We walked the dirt path until we reached the perched long-legged buzzard and inevitably scared him off. To our excitement, a juvenile short-toed eagle had just perched on a nearby tree, and the rousted buzzard made it return to the air. We watched as the two birds of prey climbed the hot air thermals, all while the owl watched us. Then, if the scenario wasn’t thrilling enough as is, suddenly a male lesser kestrel came out of nowhere and started harassing the buzzard, dive-bombing it with aerial superiority.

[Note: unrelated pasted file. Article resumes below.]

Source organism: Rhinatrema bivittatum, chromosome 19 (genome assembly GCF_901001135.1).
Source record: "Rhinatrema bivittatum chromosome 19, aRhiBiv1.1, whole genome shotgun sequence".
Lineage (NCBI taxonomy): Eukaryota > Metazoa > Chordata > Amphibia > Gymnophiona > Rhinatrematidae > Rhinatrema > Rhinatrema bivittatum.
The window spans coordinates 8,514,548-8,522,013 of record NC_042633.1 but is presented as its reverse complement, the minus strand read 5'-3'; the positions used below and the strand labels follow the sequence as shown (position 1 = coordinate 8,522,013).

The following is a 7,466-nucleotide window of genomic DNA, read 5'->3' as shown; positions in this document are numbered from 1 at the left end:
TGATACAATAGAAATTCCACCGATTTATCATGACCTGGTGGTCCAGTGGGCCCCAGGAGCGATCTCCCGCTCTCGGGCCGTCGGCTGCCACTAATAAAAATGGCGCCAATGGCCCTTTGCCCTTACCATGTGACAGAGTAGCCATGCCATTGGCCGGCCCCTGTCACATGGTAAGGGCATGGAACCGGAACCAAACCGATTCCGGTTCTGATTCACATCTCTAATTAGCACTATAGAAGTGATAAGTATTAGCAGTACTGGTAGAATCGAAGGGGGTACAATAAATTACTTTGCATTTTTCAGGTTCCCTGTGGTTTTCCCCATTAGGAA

Lesser kestrel harassing a long-legged buzzard

It was during the intensity of all these sightings, and the desperation to capture it all in photographic form, that my camera’s battery exhausted itself. I tried to revive the little black cuboid, but to no avail. It was just my misfortune that directly thereafter we had two day-time fox sightings, as well as a handful of other great photographic opportunities. Alas, there was nothing I could do, so I took a photograph of myself in the fly-filled heat and just enjoyed the outing for what it was.

Quarry selfie

It wasn’t long before we climbed back into the bus and made our way back to Bar Ilan University, bringing to an end one of the most enjoyable departmental field trips I’ve ever been on. Hopefully I’ll be able to attend next year’s dune trip as well, but in the meantime I have the more centrally-located dunes of Holon and Rishon LeZion to explore.